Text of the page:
(Xerces Society) “This report discusses what’s known about the wider ecological impacts of dicamba and related herbicides to native plant communities and the wildlife they support, and provide a few short-term and long-term recommendations for reducing environmental harm from these volatile herbicides.”
(Center for Biological Diversity) The Center for Biological Diversity filed a formal notice today of its intent to sue the city of Minnetonka, Minnesota, for failing to protect endangered rusty patched bumble bees from a planned mountain-bike course in Lone Lake Park, home to one of the largest populations of the bee in the state. “The Endangered Species Act is 99% effective at protecting our most imperiled wildlife, but it can only work when its mandates are followed.”
(Center for Biological Diversity) Conservation groups filed a formal legal petition today urging the U.S. Forest Service to stop allowing the placement of hundreds of commercial honey bee hives on national forest lands without proper environmental review. Honey bees, which are not native to the United States, are important agricultural crop pollinators but have been shown to transmit diseases to native bees. They can also outcompete native bees for pollen and nectar, their only source of food. Yet, over the past decade, the Forest Service has approved permits for at least 900 hives, which could house up to 56 million honey bees on Forest Service lands on the Colorado Plateau alone. A request is pending for an additional 4,900 hives on just one national forest in Utah.
(BBC) A country park in Somerset is creating habitats aimed at allowing a rare species of bee to thrive. Park rangers will leave dense grassy tussocks to grow in the hay meadows. They hope shrill carder bees can forage, nest and hibernate there.
(Phys.org) Researchers at Oregon State University are studying the interaction between the bees and soil in agricultural settings. The team looked at physical and chemical properties of soils collected from active bee and sand nest wasp sites in the Willamette Valley of western Oregon. They compared soil properties among seven farm sites to identify similarities and differences. An interesting finding from the research is that the team found lipids in the soil nest linings. The lipids may provide a type of waterproofing for the nests and their inhabitants.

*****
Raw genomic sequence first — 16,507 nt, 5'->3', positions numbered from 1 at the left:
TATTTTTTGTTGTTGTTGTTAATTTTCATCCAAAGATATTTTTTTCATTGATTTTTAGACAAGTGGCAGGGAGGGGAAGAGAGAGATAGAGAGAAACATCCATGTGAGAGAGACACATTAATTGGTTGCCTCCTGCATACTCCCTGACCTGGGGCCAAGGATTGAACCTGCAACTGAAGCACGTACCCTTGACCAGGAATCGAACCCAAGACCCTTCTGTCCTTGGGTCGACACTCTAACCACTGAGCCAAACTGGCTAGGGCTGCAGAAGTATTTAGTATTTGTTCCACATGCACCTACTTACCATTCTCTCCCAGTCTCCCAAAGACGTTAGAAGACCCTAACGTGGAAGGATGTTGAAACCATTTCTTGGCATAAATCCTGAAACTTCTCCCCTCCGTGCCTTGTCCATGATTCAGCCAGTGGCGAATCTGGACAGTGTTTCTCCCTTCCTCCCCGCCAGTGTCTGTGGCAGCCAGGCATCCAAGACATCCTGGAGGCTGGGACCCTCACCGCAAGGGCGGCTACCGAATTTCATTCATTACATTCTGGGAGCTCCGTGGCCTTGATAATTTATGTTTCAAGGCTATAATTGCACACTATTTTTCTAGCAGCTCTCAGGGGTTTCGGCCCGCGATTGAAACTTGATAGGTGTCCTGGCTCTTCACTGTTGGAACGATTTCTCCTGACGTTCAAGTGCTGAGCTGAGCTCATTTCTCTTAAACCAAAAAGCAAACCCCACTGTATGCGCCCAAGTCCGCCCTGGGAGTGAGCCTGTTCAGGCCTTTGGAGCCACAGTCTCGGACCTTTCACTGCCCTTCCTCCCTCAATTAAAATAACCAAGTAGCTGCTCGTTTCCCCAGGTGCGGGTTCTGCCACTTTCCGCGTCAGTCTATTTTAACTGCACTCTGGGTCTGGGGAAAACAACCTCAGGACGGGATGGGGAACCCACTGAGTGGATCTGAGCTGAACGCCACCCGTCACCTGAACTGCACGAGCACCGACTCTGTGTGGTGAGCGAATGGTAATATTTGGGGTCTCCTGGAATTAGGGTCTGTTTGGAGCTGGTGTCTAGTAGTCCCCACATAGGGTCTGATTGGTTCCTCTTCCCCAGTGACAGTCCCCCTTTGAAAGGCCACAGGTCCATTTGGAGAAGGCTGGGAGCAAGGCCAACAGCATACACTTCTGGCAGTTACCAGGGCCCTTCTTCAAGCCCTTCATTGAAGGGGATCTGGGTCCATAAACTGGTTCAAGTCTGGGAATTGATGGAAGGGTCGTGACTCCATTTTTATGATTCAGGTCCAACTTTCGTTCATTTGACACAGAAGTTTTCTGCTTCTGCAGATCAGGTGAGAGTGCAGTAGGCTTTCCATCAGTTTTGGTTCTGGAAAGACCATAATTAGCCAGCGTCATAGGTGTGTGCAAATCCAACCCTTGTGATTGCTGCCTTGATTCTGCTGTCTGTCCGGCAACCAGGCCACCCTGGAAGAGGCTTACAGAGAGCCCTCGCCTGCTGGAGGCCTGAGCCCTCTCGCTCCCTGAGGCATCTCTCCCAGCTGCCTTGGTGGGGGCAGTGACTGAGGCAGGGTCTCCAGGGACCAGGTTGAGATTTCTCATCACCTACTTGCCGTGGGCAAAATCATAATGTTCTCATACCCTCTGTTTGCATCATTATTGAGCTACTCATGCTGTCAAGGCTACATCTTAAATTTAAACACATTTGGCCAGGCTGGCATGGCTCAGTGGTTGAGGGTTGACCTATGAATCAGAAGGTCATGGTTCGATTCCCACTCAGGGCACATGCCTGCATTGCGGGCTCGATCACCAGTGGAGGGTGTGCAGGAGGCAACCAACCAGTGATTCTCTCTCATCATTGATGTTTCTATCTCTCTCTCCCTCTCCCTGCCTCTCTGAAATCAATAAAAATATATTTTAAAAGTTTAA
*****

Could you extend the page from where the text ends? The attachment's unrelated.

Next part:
(ABC NEWS) Bee numbers in Australia’s Northern Territory are dwindling after back-to-back dry wet seasons, to the point that beekeepers cannot satisfy demand for honey and crucial pollination services. The lower rainfall caused many native Top End trees and plants to produce much less nectar, on which healthy bee populations depend.
(Cherokee One Feather) The Cherokee Nation has installed 16 new bee pollinator homes in the tribe’s heirloom garden in Tahlequah as part of a new initiative by First Lady January Hoskin to boost the population of pollinators while improving the environment.
(New York State Department of Agriculture and Markets) The New York State Departments of Agriculture and Markets (AGM) and Environmental Conservation announced new actions to benefit and protect New York’s pollinators, including bees, butterflies, and hummingbirds. AGM issued new guidelines to help businesses create pollinator-friendly habitats on commercial properties or utility project sites.